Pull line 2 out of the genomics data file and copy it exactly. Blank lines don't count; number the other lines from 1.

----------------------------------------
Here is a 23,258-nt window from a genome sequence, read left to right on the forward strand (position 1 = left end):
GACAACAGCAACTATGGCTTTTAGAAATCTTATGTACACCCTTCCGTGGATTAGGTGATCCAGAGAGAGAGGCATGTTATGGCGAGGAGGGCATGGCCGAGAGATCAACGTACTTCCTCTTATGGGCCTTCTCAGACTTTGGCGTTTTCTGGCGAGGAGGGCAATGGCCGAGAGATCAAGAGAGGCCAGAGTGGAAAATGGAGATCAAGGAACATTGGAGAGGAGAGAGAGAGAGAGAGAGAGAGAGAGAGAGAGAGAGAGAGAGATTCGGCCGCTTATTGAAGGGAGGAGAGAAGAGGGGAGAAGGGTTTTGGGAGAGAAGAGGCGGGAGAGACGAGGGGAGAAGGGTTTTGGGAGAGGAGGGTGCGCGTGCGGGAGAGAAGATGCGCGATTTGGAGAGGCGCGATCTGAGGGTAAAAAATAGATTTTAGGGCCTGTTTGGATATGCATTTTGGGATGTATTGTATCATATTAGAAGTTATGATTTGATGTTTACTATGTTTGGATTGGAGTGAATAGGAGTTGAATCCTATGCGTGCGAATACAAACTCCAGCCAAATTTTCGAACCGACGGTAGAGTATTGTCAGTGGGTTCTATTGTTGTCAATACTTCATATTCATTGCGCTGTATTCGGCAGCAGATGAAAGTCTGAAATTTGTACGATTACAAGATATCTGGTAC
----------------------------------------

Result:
GACAACAGCAACTATGGCTTTTAGAAATCTTATGTACACCCTTCCGTGGATTAGGTGATCCAGAGAGAGAGGCATGTTATGGCGAGGAGGGCATGGCCGAGAGATCAACGTACTTCCTCTTATGGGCCTTCTCAGACTTTGGCGTTTTCTGGCGAGGAGGGCAATGGCCGAGAGATCAAGAGAGGCCAGAGTGGAAAATGGAGATCAAGGAACATTGGAGAGGAGAGAGAGAGAGAGAGAGAGAGAGAGAGAGAGAGAGAGAGAGATTCGGCCGCTTATTGAAGGGAGGAGAGAAGAGGGGAGAAGGGTTTTGGGAGAGAAGAGGCGGGAGAGACGAGGGGAGAAGGGTTTTGGGAGAGGAGGGTGCGCGTGCGGGAGAGAAGATGCGCGATTTGGAGAGGCGCGATCTGAGGGTAAAAAATAGATTTTAGGGCCTGTTTGGATATGCATTTTGGGATGTATTGTATCATATTAGAAGTTATGATTTGATGTTTACTATGTTTGGATTGGAGTGAATAGGAGTTGAATCCTATGCGTGCGAATACAAACTCCAGCCAAATTTTCGAACCGACGGTAGAGTATTGTCAGTGGGTTCTATTGTTGTCAATACTTCATATTCATTGCGCTGTATTCGGCAGCAGATGAAAGTCTGAAATTTGTACGATTACAAGATATCTGGTAC